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Shows & Panels
Federal employee pay has been a target in cost-cutting efforts by the President and Congress, aided by a public perception of feds as overpaid "fat cats." Claims about public vs. private pay have swung widely - from the Federal Salary Council's data that shows feds are paid 24 percent less than the private sector, to a Cato Institute report that says feds are paid double the private sector. What's the reality? Federal News Radio brings you interviews and analysis on the federal pay debate.
Federal News Radio budget analysis round-up
Monday - 4/4/2011, 4:47pm EDT
Over the weekend, Congress appeared close to reaching a deal before this Friday's deadline to pass a budget for the remaining six months of the fiscal year. But by Monday, Congress seemed to operate again in "pre-shutdown mode," said Federal News Radio senior correspondent Mike Causey.
Federal Drive host Tom Temin said the problem is "the liberal Democratic leadership is never quite liberal enough for their extreme wing of the party and the conservative Republican Party is never conservative enough for their right wing of the party. So you have this gravitational pull from any kind of middle that the leadership could conceivably achieve."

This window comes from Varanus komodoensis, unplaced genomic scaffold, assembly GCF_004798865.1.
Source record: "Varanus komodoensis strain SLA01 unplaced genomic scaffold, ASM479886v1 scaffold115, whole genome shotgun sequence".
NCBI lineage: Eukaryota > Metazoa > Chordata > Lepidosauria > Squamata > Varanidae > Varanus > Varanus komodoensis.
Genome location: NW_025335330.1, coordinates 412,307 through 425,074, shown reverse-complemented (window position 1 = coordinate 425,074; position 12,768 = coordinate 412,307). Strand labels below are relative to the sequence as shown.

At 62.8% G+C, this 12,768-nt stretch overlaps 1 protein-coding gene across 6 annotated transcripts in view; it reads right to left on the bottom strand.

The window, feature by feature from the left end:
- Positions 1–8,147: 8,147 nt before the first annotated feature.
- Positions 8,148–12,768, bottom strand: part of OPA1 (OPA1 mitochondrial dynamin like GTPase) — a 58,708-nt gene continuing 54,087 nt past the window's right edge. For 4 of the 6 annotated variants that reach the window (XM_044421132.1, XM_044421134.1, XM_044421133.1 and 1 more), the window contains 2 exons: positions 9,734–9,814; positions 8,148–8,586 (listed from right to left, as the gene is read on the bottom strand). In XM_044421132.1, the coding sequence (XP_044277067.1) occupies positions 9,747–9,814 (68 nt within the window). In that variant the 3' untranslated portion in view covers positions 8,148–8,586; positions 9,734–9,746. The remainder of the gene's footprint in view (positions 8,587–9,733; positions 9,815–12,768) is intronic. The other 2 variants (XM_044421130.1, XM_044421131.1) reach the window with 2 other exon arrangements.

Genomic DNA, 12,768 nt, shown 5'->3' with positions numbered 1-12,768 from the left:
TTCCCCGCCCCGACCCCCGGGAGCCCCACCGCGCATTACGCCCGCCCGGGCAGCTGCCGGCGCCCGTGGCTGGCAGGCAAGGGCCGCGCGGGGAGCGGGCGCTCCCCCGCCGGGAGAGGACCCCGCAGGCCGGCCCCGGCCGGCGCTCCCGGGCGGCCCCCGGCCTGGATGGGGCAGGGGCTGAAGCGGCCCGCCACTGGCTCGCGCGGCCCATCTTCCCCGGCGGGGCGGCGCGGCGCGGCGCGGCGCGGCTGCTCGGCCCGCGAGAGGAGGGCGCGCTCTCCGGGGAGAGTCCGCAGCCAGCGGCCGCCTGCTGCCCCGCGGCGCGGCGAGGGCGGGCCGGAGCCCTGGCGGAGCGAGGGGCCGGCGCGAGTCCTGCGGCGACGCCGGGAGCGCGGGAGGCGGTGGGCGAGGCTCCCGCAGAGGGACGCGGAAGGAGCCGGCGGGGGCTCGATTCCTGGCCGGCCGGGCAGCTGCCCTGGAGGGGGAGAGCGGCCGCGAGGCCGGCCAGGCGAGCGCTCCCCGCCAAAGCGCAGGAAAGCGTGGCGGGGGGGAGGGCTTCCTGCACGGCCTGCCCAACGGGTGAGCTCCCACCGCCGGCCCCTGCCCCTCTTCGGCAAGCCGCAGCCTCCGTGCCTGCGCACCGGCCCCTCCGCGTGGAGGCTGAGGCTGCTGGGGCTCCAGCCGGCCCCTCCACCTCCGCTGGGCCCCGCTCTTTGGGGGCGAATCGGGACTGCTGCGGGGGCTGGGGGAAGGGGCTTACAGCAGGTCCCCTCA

Temin added it's "not a healthy cauldron mix."
It's uncertain if Congress will be able to pull off a compromise in the coming days, said Federal Drive host Amy Morris.
"Can they create a miracle by midnight tomorrow or even midnight Friday?" she said. "I don't know."
Beyond the current fiscal year's budget, Congress still has another battle ahead to pass a budget for the 2012 fiscal year. Temin said he does not think Congress will be able to pass a 2012 plan before the Sept. 30 end of the current fiscal year.
"The gulf is going to be even wider," he said.
On top of a looming shutdown, some feds are also concerned about some of the legislation targeting their pay and benefits. (see the Federal News Radio Bill Tracker.)
Causey said federal employees tell him they feel the cost-cutting targets on their pay and benefits are unfair. Causey said feds have told him, "When times are good, nobody pays attention to us. When times are bad, we're the fat cats, we're the whipping boys."